The main functions of the blood are to transport, defence, regulation and clotting. The oxygen is carried from the lungs to the cells of the body in red blood cells. Carbon dioxide is carried from the body’s cells to the lungs. Cellular waste such as water, carbon dioxide, lactic acid and urea are carried in the blood to be excreted. Hormones, internal secretions that help to control important body processes are also transported by blood to target organs.
P4: The Cardiovascular system The cardiovascular system refers to the heart, blood vessels and the systematic circulation (blood). Blood contains oxygen and other nutrients which your body needs to survive. The body takes these essential nutrients from the blood. At the same time, the body dumps waste products like carbon dioxide, back into the blood, so they can be removed. The main function of the cardiovascular system is therefore to maintain blood flow to all parts of the body, to allow it to survive.
| | Components and function of Blood Blood is used to transport materials around the body, and protect against disease. Blood contains plasma, a liquid that contains dissolved substance, cells and cell fragments. These include the following: Red blood cells | Transport oxygen – this cell in the blood of vertebrates that transports oxygen and carbon dioxide to and from the tissues. The red blood cell is disk; it contains hemogbin and lacks nucleus, | | White blood cells | Protect against disease - any of various blood cells that have a nucleus and cytoplasm, separate into a thin white layer when blood cells are separate from plasma cells, and help protect the body from infection and disease. White blood cells include – neutrophils, eosinophils, basophils, lymphocytes and monocytes.
Cardiovascular system The cardiovascular system consists of our heart (left and right ventricle, left and atrium, aorta, tricuspid valves, semi-lunar valves, vena cava, pulmonary artery and pulmonary vein), blood and blood vessels (renal artery, hepatic artery, renal vein and hepatic vein). The cardiovascular system is responsible for transporting nutrients and removing gaseous waste from the body. Digestive system The digestive system consists of the stomach, pancreas, liver, small intestine (duodenum, ileum and jejunum) and the colon (ascending colon, transverse colon, descending colon and sigmoid colon). The digestive system is used for digesting foods to a soluble form for the small intestine to absorb the minerals and vitamins and then what is left of the food is transported to the colon for water reabsorption and then excreted through the anus. Endocrine system The endocrine system is the system of glands, each of which secretes different types of hormones directly into the bloodstream to maintain homeostasis.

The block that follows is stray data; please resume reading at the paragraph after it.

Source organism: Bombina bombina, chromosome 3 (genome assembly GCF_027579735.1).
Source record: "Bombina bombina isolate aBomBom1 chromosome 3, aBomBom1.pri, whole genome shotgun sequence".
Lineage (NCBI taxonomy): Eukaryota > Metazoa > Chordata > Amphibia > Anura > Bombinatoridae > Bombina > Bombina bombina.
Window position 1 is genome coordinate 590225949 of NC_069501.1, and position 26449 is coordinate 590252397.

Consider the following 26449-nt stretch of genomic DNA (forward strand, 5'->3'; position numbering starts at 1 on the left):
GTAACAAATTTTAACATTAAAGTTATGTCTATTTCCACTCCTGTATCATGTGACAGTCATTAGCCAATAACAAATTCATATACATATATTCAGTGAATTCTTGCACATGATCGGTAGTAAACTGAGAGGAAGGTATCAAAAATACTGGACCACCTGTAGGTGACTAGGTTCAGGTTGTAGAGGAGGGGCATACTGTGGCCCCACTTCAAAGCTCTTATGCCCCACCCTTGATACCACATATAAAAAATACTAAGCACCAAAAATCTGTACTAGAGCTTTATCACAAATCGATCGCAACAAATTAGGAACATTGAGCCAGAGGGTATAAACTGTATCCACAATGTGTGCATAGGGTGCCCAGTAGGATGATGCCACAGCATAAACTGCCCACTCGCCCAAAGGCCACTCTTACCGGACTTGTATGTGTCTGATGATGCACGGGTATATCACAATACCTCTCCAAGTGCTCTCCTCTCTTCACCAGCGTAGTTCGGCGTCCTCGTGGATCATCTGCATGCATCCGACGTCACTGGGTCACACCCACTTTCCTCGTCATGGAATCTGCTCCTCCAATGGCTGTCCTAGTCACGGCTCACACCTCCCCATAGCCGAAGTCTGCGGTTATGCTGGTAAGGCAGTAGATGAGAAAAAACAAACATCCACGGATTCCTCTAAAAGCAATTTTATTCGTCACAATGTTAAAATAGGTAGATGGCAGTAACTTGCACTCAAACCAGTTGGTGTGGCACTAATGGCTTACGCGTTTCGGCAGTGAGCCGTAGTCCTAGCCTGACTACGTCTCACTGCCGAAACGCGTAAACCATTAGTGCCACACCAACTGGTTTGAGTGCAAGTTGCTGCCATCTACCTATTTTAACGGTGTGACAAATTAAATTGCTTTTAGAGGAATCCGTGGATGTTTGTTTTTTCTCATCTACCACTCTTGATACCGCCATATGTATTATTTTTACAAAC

The blood vessels are a intricate network of tubes that transport blood throughout the body. These vessels carry blood from the heart via the arteries ,then arterioles, then to capillaries or sinusoids, to venules, to veins and back to the heart. The final component to this structure is blood that delivers nutrients and removes wastes that are a by product of cellular processes that happen within the body. What is its
The cardiovascular system is responsible for transporting nutrients and removing waste from the body as gas. The cardiovascular system consists of the heart and the circulatory system. The heart is the main organ of the body and it helps transport blood and oxygen around the body. The heart produces electrical impulses through a process called cardiac conduction. The impulses produced cause the heart to
The blood from these arteries feeds the organs and systems (cells & tissues). Once the blood has given up all its oxygen it makes its way back through the heart, through the veins. Blood from the lower part of the body enters the heart through the inferior vena cava. Blood from the top of the body enters the heart through the superior vena cava. Blood only flows in one direction through the heart; the two values (bicuspid & tricuspid) ensure that this happens.
Urinary and Reproductive Systems Dissection Urinary System Kidney The kidneys are paired organs with several functions. They are an essential part of the urinary system and serve homeostatic functions such as the regulation of electrolytes, maintenance of acid-base balance, and regulation of blood pressure. They serve the body as a natural filter of the blood, and remove wastes, which are diverted to the urinary bladder. In producing urine, the kidneys excrete wastes such as urea and ammonium; the kidneys also are responsible for the reabsorption of water, glucose, and amino acids. The kidneys also produce hormones including calcitriol, renin, and erythropoietin.
Furthermore they diffuse through plasma membranes of red blood cells and bind to the haemoglobin. By the cardiac cycle, oxygen gets transported to cells all over the body, where it’s used for aerobic respiration. One of the products during respiration is carbon dioxide. It is diffused in blood plasma and also transported by the cardiac cycle, back to the lungs. There the carbon dioxide will diffuse down the concentration gradient through endothelial cells in capillaries
This paper aims to describe the pathophysiology of atrial fibrillation and the rationale behind the information included in the patient education tool. Atrial Fibrillation: A Patient Education Guide The heart is a muscle that contains four chambers; the right atrium, left atrium, right ventricle, and left ventricle. Each of these chambers has a purpose. The right ventricle pumps blood to the lungs and the left ventricle pumps blood to the rest of the body. The right atrium receives deoxygenated blood via the superior and inferior vena cava.